In this view we see that the case is in good condition, and this is a handsome model with veneer cross-banding on the case and brass inlay on the nameboard.
All the notes work, although one is sticking a bit. We see that the piano was carefully restored some time ago, when the hammers were probably re-covered. The strings were probably replaced at the same time, and they seem to be intact and functional, although not entirely authentic. The pedal is not visible in the picture, but it is there.
For a couple of years around 1822, the tuning-pins for the top notes were moved from the usual Broadwood position at the back to the right-hand end. This has the advatage of avoiding overcrowding at the back.
Most Broadwood squares made in the 1820s had the divided bridge, first introduced by Broadwood on grands. This elegant arrangement preserves the scaling on the changeover from brass to iron. Iron is both stronger and lighter, so if the changeover occurs on the same bridge, the first iron strings must necessarily be under-tensioned. The divided bridge avoids this problem, because the first iron strings are longer.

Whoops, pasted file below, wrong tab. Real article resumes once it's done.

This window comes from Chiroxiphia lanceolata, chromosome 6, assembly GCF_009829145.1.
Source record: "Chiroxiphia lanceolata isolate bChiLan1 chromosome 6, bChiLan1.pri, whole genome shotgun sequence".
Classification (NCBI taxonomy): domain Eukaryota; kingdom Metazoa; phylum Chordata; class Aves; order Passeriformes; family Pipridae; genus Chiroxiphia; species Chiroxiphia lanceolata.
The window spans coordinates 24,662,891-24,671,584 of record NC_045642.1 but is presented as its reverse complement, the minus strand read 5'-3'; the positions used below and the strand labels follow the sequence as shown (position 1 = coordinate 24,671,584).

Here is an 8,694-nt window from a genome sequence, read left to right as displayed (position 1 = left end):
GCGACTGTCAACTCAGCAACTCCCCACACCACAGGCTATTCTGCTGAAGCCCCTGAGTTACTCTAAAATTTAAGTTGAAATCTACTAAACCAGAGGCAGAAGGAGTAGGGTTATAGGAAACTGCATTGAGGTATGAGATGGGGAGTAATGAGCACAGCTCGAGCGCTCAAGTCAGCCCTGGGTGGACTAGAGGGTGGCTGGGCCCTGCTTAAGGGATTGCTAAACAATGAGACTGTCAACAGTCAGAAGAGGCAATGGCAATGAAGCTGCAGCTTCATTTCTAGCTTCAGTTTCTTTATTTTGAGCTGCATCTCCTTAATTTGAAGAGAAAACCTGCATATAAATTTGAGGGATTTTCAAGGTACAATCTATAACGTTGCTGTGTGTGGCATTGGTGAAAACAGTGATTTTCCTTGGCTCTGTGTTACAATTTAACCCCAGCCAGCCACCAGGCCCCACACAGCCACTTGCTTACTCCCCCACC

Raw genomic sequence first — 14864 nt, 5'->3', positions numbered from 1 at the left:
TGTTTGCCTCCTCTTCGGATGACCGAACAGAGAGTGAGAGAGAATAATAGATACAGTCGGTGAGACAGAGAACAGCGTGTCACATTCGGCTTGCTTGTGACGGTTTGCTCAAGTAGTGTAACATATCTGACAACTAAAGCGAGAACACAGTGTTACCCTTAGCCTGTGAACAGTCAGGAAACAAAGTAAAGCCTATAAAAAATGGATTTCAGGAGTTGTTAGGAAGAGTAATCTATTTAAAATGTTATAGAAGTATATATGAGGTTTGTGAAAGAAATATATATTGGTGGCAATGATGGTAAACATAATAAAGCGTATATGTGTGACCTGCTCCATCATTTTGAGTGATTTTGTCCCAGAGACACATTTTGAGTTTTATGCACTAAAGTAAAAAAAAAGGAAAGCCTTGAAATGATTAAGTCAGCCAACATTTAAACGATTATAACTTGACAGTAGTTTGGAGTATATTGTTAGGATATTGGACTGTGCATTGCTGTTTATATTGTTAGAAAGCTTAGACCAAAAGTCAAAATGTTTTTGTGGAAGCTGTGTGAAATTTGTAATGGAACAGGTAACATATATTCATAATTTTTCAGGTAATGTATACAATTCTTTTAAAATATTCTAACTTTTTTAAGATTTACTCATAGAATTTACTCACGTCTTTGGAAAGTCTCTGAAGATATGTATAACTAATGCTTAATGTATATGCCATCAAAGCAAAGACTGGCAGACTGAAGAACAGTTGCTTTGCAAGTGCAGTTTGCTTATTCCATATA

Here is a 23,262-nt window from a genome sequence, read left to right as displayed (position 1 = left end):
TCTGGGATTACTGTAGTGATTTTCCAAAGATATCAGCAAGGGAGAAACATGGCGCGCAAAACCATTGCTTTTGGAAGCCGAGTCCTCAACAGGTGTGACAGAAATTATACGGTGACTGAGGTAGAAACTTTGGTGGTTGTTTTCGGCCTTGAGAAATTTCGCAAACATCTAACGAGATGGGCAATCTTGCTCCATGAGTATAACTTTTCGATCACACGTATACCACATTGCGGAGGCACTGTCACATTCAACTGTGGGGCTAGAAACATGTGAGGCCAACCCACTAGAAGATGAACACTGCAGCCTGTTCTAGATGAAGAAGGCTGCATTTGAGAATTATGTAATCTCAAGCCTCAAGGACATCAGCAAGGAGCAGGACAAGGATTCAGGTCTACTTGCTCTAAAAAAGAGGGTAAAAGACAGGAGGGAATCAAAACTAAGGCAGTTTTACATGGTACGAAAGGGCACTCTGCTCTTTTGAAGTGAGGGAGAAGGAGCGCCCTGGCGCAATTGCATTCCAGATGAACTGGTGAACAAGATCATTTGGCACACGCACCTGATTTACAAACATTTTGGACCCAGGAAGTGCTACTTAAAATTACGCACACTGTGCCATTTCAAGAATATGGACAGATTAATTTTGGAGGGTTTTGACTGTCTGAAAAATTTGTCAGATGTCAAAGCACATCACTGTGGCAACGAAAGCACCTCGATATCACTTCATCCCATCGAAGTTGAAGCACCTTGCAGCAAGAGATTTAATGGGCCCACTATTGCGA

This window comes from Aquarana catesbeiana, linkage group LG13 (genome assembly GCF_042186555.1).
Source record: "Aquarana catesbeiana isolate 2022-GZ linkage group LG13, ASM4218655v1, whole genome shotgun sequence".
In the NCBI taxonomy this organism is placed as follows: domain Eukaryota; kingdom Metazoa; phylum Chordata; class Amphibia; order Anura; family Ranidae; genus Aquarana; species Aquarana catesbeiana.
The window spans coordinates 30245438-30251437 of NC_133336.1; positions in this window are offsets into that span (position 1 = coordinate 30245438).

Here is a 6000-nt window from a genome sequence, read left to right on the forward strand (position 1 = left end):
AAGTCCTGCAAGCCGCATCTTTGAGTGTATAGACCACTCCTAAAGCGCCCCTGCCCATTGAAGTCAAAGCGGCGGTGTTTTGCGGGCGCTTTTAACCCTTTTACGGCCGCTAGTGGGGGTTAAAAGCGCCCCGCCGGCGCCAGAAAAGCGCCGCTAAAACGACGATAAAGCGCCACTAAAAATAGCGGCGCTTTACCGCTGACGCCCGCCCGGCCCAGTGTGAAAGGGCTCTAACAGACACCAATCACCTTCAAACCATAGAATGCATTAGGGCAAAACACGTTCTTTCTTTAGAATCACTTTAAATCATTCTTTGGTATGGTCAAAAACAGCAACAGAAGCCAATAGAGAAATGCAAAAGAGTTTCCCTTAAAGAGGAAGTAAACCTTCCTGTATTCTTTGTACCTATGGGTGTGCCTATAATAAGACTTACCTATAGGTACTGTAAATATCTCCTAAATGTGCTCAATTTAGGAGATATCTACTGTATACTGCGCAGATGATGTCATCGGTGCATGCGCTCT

The number appears to be 2679, but the last digit is missing. But the first four are enough to confirm the date.
We are right to be concerned about the possibility of a twist in pianos of this age, but the owner has checked this one wth a straight-edge, and it seems to be remarkably flat.
There are quite a few of these Broadwoods about, but this one appears to be in much better condition than most.